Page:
Expertly blending into rocky backgrounds, lizards are survival specialists that regulate their body temperature based on the surrounding environment. That makes them ectothermic, and that means they mostly hide in rock crevices and burrows during winter months. Their ability to survive at a lower metabolic rate and tap into extra body fat is another superpower of theirs. “They have very efficient renal and physiological systems that allow them to store water and use it throughout their bodies,” Walker said.
Lizards are most active from April to June, when breeding season can turn male underbellies and throats electric blue, turquoise, bright yellow and burnt orange. As Southern Nevada temperatures soar, reptiles limit their activity and seek cover to prevent overheating. During summer months, they are more likely to be seen in early mornings and late afternoons.
No conversation about Mojave Desert reptiles is complete without the mention of snakes, which also might be seen or heard on spring hikes. Watch where you’re stepping and avoid surprising anything that might be hiding in the vegetation.
Red racers and gopher snakes are possibilities, but the potential of a rattlesnake encounter gets the most attention because they are venomous. Keeping your distance when seeing or hearing a rattlesnake is always the best strategy, but if you are bitten, experts advise remaining calm (physically and emotionally to slow circulation) and getting to an emergency room as quickly as possible.
Desert tortoise and recent reptile sightings
Seeing a desert tortoise ambling along in search of flowers and leaves is another possibility. Those reptiles are federally protected and need their space. Too close an encounter with humans could frighten a tortoise and trigger a loss of stored fluids needed for survival.
The tortoise has been listed as a threatened species under the U.S. Endangered Species Act because of population decline due to predation, collection by humans, off-highway vehicles, and upper respiratory tract disease.
Walker said Southern Nevada’s reptiles are impressive in their ability to adapt and thrive in the Mojave Desert’s harsh climate and ecosystem. “They’re just such a unique and diverse group of animals,” he said. “They’ve always been very interesting to me.”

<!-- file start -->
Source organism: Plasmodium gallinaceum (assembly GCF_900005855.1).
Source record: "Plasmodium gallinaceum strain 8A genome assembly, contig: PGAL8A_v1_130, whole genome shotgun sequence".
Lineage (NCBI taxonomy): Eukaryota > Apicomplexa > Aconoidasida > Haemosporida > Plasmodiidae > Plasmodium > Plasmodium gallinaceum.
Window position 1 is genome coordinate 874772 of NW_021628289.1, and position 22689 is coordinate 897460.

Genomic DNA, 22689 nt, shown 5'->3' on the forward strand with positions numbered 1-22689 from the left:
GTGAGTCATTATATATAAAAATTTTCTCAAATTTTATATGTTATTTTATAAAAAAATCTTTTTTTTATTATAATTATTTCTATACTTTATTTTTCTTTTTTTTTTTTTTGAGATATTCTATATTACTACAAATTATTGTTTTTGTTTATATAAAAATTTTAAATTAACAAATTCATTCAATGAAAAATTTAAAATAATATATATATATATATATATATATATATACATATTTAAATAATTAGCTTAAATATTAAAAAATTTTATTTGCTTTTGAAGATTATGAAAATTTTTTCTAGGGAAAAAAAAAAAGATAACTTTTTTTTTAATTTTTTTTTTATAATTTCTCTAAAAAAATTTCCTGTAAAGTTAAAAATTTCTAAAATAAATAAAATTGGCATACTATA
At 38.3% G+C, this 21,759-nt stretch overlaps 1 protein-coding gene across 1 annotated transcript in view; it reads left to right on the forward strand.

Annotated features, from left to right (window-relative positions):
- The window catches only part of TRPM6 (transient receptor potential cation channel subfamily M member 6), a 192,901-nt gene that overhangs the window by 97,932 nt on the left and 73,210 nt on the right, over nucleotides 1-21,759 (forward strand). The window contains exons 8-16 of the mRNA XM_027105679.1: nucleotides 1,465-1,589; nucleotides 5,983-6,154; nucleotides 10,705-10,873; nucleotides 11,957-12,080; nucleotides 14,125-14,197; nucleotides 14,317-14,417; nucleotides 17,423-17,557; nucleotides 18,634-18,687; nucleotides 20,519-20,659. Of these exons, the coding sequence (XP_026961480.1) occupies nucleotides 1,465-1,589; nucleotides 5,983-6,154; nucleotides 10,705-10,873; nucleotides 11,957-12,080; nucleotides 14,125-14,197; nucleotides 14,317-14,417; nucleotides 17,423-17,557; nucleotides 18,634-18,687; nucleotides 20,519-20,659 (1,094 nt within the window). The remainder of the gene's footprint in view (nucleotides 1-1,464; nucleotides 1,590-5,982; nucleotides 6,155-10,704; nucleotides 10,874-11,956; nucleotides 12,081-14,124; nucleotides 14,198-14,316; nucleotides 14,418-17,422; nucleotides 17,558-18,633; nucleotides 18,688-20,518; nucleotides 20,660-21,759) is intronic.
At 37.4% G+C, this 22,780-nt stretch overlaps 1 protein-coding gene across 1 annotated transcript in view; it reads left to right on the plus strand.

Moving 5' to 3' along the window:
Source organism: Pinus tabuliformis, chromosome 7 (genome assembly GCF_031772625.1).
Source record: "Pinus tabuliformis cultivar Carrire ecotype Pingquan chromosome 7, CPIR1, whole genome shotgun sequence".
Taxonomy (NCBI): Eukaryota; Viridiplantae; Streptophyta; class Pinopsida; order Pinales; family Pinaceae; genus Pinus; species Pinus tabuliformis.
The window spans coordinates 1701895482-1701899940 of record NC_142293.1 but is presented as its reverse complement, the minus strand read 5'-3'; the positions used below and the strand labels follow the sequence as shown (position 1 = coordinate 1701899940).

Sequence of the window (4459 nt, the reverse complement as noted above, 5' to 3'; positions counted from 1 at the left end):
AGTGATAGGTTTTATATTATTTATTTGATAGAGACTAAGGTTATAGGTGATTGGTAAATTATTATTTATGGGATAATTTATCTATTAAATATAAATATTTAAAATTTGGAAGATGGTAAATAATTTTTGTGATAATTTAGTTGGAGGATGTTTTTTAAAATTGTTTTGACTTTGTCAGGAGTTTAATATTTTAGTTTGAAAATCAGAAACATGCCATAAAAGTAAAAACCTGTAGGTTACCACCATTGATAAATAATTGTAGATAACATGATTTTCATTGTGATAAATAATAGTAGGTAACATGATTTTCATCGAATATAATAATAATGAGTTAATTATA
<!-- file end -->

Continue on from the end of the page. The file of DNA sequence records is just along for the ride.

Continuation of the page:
My lists of repeat reptile sightings from recent years of hiking locally:
Lake Mead National Recreation Area: 33 Hole (zebra-tailed and side-blotched lizards), Cottonwood Wash (zebra-tailed, side-blotched and whiptail lizards), Owl Canyon (chuckwalla, side-blotched and whiptail lizards; desert iguana), Railroad Tunnel trail (chuckwalla and side-blotched lizards), and Lower Colorado River (chuckwalla and zebra-tailed lizards)
River Mountain Foot Trail in Boulder City (a most reliable lizarding spot): zebra-tailed, side-blotched, chuckwalla and whiptail lizards; speckled rattlesnake, sidewinder and desert tortoise
Red Rock Canyon National Conservation Area, trails off 13-mile driving loop: side-blotched, yellow-backed spiny, northern sagebrush, chuckwalla and horned lizards; speckled and Mojave green rattlesnakes; gopher snake, desert striped whipsnake
Fossil Ridge area across state Route 159 from Red Rock’s 13-mile driving loop (an impressive lizarding spot): Great Basin collared lizard, chuckwalla, horned and side-blotched lizards; desert tortoise, gopher snake
Clark County Wetlands Park Nature Preserve: Yellow-backed spiny, side-blotched and whiptail lizards; gopher snake
Kyle Canyon in Mount Charleston area: Great Basin fence and northern sagebrush lizards; western and western red-tailed skinks